• by StateOfTheUnion ( 762194 ) on Sunday December 11, 2005 @10:55AM (#14233034) Homepage
      This so called "review" is exactly why I've fallen away from posting on /.

      This isn't a review. Its an opinion . . . and it seems to have been posted by someone that thinks the movie is "great" but really cannot or chooses not to explain what made the movie great (a single actress alone does not make a good movie). He attacks other reviewers for not understanding the plot and attacks those that aren't captivated by the film for having no imagination . . . but he offers very little of his own opinion. He attacks others . . . but fails offer a convincing opinion of his own . . . except that it was an "awesome" film. I finshed reading the article and I was unconvinced . . . there is very little substance to the review . . . except that other reviewers are wrong . . . and this one is right . . . like the logic of a six year old.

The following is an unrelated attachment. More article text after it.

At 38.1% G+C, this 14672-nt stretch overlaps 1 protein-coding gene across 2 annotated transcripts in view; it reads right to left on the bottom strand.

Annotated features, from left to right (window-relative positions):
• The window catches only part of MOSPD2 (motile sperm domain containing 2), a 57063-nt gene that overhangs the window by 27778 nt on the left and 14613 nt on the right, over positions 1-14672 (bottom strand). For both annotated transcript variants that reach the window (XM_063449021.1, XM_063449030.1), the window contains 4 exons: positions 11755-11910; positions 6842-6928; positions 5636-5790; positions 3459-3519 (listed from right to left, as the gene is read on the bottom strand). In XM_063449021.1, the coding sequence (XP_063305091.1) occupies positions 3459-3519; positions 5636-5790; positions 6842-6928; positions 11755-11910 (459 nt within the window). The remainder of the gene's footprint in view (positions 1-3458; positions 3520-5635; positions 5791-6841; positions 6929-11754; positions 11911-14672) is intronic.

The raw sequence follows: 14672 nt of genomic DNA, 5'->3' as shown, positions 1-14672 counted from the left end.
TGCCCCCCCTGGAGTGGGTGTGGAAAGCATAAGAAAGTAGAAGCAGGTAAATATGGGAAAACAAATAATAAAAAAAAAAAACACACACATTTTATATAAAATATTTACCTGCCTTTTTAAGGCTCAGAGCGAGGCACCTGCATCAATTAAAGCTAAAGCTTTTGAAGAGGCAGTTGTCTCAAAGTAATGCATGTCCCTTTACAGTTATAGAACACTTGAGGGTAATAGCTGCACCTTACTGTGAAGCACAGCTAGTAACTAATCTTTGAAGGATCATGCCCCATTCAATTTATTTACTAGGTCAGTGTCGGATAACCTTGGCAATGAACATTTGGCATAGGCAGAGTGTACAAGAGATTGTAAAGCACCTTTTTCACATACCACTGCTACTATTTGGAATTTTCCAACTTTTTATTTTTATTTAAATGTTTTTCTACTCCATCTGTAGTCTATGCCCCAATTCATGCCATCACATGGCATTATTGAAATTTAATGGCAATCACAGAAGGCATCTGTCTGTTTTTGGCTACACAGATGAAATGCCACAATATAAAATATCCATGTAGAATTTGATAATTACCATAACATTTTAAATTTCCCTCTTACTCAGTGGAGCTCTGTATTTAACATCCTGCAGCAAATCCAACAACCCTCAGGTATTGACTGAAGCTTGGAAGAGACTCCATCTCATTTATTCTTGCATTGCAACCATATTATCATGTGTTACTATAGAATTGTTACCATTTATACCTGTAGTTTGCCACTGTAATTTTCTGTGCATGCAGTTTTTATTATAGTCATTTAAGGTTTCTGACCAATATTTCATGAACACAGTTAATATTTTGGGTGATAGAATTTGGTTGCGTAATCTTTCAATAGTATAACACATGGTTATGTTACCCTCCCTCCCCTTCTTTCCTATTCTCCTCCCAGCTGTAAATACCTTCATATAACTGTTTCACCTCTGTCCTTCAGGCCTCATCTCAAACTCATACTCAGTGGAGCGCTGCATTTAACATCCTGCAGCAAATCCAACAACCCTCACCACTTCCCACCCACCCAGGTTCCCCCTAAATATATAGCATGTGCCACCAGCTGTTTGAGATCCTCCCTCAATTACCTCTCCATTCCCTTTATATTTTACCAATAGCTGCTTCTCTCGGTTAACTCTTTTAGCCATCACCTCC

Is it just me or has slashdot been posting a lot more lame articles like this? I'm not sure but I get the opinion that the editors have changed tack and are going for a more inflammatory style. The rhetorical questions that they post at the end of their first posts are often poorly thought out and sometimes just plain illogical or indicative that they failed to read the article or pay attention when they read the article.